By Mark McConville
THE TRADITIONAL Irish lifestyle of the 1950s to 1970s has been remembered in a series of colour images.
The stunning pictures show Garda directing traffic on O’Connell Street in Dublin in 1963, horse drawn carriages parked in front of the Dublin Airport bus on Store Street in Dublin in 1961 and a fishing trawler returning to Skerries in 1960.
Other striking shots show a group of men during a Corpus Christi procession in Cahir, Co. Tipperary in 1963, men dressed in working gear enjoying pints of stout in Patrick Sullivan’s bar in 1963 and a horse drawn plough in the Ring of Kerry in the same year.
The decade of the 1960s was characterised by a worldwide economic boom, the rise of the population after the war, ‘the Baby Boom’, and the emergence of Civil Rights movements. Student movements came to prominence around the world, culminating in the events of 1968.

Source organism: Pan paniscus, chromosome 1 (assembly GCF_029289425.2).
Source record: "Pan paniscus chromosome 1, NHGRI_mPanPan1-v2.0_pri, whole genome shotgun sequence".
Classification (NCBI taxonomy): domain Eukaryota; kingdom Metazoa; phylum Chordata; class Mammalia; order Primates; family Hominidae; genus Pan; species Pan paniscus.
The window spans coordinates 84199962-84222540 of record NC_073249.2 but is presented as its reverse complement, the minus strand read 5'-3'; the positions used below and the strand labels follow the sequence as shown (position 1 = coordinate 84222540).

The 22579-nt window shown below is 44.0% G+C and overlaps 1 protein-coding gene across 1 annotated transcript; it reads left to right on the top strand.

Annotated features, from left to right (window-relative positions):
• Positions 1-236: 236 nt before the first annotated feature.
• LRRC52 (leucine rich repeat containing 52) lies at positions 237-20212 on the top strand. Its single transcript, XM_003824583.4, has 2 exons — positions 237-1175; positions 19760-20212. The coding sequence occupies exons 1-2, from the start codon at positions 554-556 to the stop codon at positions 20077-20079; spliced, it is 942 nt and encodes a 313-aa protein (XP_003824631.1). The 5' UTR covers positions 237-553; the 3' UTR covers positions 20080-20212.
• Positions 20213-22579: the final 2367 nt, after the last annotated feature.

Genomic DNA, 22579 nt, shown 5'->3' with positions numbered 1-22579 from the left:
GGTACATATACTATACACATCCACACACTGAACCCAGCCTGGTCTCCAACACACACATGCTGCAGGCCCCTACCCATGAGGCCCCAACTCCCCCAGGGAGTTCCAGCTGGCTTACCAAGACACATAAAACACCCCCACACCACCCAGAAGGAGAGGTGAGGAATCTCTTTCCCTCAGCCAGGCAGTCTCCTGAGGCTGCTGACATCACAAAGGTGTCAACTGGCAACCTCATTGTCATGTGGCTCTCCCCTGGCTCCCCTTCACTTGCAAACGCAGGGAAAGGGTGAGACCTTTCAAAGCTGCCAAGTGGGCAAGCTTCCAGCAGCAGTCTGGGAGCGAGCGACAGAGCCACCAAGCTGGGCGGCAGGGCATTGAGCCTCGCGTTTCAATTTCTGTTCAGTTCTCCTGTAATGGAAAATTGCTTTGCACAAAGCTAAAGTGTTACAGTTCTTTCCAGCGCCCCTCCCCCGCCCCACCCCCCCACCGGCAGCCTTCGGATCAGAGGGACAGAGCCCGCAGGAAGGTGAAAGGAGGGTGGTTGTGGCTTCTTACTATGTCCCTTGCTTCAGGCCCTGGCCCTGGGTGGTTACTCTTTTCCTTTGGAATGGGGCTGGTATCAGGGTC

Ireland also benefited from the economic boom and developing economy as policies of protectionism were abandoned and the country was opened up to international trade and industry. RTÉ television began on the last day of 1961. The 1960s saw the end of censorship in Ireland, and the provision of free post-primary education.
The Civil Rights movement began in Northern Ireland, and the start of the ‘troubles’, which continued to the end of the century.